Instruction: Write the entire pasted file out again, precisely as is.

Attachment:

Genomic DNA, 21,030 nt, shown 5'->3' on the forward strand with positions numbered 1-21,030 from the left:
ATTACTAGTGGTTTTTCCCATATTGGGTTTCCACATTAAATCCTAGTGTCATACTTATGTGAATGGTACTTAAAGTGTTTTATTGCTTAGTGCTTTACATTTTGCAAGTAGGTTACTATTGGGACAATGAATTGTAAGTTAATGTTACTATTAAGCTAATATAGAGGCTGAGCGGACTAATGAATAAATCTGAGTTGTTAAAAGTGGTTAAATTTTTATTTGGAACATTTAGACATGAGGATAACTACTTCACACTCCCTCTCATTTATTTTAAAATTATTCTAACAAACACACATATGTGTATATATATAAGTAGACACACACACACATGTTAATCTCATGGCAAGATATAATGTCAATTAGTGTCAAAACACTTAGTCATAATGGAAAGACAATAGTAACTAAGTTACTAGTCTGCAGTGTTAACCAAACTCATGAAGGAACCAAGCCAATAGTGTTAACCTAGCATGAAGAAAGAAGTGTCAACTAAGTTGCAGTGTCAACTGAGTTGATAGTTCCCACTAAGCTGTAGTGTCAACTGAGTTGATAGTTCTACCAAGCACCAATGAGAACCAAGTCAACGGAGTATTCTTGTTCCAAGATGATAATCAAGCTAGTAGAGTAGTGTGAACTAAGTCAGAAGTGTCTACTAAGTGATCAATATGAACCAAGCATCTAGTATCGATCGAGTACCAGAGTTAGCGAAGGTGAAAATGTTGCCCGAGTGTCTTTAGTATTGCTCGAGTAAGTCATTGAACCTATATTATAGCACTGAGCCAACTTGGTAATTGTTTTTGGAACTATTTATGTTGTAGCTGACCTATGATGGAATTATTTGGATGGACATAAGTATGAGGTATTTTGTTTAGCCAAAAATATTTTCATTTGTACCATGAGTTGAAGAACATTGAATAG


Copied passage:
Genomic DNA, 21,030 nt, shown 5'->3' on the forward strand with positions numbered 1-21,030 from the left:
ATTACTAGTGGTTTTTCCCATATTGGGTTTCCACATTAAATCCTAGTGTCATACTTATGTGAATGGTACTTAAAGTGTTTTATTGCTTAGTGCTTTACATTTTGCAAGTAGGTTACTATTGGGACAATGAATTGTAAGTTAATGTTACTATTAAGCTAATATAGAGGCTGAGCGGACTAATGAATAAATCTGAGTTGTTAAAAGTGGTTAAATTTTTATTTGGAACATTTAGACATGAGGATAACTACTTCACACTCCCTCTCATTTATTTTAAAATTATTCTAACAAACACACATATGTGTATATATATAAGTAGACACACACACACATGTTAATCTCATGGCAAGATATAATGTCAATTAGTGTCAAAACACTTAGTCATAATGGAAAGACAATAGTAACTAAGTTACTAGTCTGCAGTGTTAACCAAACTCATGAAGGAACCAAGCCAATAGTGTTAACCTAGCATGAAGAAAGAAGTGTCAACTAAGTTGCAGTGTCAACTGAGTTGATAGTTCCCACTAAGCTGTAGTGTCAACTGAGTTGATAGTTCTACCAAGCACCAATGAGAACCAAGTCAACGGAGTATTCTTGTTCCAAGATGATAATCAAGCTAGTAGAGTAGTGTGAACTAAGTCAGAAGTGTCTACTAAGTGATCAATATGAACCAAGCATCTAGTATCGATCGAGTACCAGAGTTAGCGAAGGTGAAAATGTTGCCCGAGTGTCTTTAGTATTGCTCGAGTAAGTCATTGAACCTATATTATAGCACTGAGCCAACTTGGTAATTGTTTTTGGAACTATTTATGTTGTAGCTGACCTATGATGGAATTATTTGGATGGACATAAGTATGAGGTATTTTGTTTAGCCAAAAATATTTTCATTTGTACCATGAGTTGAAGAACATTGAATAG